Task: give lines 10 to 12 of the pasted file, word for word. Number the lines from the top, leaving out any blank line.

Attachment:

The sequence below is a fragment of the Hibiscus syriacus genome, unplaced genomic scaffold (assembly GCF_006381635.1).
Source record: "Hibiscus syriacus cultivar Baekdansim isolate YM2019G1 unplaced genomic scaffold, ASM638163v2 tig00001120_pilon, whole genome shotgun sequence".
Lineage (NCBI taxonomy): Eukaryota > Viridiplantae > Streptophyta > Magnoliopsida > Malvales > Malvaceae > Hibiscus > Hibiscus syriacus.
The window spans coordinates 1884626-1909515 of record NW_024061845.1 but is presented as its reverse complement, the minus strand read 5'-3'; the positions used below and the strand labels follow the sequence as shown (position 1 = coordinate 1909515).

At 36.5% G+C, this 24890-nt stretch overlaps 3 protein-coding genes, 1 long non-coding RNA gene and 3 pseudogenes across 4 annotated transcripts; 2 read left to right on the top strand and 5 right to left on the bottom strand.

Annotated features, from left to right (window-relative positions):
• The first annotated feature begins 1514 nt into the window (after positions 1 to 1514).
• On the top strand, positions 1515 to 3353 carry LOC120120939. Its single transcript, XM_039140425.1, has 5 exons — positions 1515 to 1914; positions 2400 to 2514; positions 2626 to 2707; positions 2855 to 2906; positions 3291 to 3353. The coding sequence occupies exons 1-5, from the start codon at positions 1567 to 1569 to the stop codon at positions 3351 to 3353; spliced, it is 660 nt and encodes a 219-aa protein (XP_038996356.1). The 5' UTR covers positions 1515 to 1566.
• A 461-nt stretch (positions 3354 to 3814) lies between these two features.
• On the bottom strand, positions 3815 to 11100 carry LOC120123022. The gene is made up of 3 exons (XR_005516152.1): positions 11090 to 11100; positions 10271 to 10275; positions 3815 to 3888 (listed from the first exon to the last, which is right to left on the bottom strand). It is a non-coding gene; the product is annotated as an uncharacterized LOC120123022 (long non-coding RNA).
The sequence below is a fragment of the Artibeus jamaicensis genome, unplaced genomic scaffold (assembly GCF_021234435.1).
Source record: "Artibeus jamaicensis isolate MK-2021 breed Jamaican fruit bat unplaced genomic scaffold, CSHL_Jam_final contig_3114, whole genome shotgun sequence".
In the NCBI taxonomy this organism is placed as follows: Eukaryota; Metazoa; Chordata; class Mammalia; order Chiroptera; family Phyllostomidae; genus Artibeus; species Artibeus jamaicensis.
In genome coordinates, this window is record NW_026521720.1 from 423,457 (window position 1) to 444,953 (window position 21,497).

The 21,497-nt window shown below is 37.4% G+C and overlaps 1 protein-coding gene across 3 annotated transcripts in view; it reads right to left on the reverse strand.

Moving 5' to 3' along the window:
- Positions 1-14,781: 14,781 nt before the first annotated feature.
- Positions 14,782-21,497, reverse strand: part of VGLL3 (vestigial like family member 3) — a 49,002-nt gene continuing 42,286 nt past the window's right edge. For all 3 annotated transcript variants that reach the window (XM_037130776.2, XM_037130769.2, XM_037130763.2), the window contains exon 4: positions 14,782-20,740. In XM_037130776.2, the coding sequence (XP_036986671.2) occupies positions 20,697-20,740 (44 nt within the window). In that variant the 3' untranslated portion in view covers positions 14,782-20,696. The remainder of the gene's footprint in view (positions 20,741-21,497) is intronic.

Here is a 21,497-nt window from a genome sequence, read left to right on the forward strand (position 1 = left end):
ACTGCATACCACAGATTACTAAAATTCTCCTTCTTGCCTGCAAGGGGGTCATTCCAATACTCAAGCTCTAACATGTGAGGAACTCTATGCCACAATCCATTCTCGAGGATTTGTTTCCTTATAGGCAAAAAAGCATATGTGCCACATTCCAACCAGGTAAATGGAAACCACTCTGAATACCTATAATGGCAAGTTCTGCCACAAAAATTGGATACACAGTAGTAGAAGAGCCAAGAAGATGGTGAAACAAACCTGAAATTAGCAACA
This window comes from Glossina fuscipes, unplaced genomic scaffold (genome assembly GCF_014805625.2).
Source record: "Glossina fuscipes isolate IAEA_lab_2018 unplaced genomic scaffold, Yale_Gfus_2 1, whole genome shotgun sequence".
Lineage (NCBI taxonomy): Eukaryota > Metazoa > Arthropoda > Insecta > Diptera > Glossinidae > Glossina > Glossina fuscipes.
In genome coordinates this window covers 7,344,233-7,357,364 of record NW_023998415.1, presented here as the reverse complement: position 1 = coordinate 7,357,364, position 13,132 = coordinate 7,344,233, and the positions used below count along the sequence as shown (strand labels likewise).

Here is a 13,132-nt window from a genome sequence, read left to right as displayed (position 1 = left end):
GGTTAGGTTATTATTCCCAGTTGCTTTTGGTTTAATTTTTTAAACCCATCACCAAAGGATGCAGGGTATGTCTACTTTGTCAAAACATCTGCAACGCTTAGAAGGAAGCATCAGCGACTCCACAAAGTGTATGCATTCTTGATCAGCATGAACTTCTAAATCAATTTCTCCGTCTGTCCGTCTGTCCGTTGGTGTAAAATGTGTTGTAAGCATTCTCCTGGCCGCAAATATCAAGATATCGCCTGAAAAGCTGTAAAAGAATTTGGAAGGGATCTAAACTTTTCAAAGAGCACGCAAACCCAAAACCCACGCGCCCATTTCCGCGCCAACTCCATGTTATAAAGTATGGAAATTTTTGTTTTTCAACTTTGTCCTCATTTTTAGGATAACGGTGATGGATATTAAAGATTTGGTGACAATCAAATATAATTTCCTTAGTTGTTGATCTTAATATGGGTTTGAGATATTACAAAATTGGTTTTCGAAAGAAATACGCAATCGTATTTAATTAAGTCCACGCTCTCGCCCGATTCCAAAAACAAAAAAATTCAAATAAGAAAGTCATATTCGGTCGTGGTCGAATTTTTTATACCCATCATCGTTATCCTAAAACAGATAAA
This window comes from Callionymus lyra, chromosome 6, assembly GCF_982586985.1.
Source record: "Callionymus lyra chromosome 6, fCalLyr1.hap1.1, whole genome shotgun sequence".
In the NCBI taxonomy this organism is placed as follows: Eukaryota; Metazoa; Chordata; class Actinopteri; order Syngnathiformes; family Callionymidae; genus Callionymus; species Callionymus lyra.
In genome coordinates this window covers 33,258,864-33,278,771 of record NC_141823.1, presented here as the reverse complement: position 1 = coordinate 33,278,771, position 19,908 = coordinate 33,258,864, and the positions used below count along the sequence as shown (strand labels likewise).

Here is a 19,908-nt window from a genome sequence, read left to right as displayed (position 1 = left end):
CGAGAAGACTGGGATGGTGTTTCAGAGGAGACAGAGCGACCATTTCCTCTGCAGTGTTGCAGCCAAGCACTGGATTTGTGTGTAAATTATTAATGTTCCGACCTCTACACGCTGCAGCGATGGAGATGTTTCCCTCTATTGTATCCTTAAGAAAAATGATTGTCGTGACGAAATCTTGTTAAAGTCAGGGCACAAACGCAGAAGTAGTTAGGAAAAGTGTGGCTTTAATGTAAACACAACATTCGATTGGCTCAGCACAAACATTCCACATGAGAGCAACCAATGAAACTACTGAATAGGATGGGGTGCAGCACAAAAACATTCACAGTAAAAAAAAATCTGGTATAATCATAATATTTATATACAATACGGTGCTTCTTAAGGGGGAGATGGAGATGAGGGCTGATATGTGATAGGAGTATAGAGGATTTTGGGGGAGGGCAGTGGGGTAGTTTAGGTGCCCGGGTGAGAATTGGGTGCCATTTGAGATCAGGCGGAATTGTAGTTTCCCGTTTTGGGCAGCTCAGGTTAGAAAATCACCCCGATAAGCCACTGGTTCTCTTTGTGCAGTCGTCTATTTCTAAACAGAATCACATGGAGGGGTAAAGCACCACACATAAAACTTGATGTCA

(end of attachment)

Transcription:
• On the bottom strand, positions 3815 to 11100 carry LOC120123022. The gene is made up of 3 exons (XR_005516152.1): positions 11090 to 11100; positions 10271 to 10275; positions 3815 to 3888 (listed from the first exon to the last, which is right to left on the bottom strand). It is a non-coding gene; the product is annotated as an uncharacterized LOC120123022 (long non-coding RNA).
The sequence below is a fragment of the Artibeus jamaicensis genome, unplaced genomic scaffold (assembly GCF_021234435.1).
Source record: "Artibeus jamaicensis isolate MK-2021 breed Jamaican fruit bat unplaced genomic scaffold, CSHL_Jam_final contig_3114, whole genome shotgun sequence".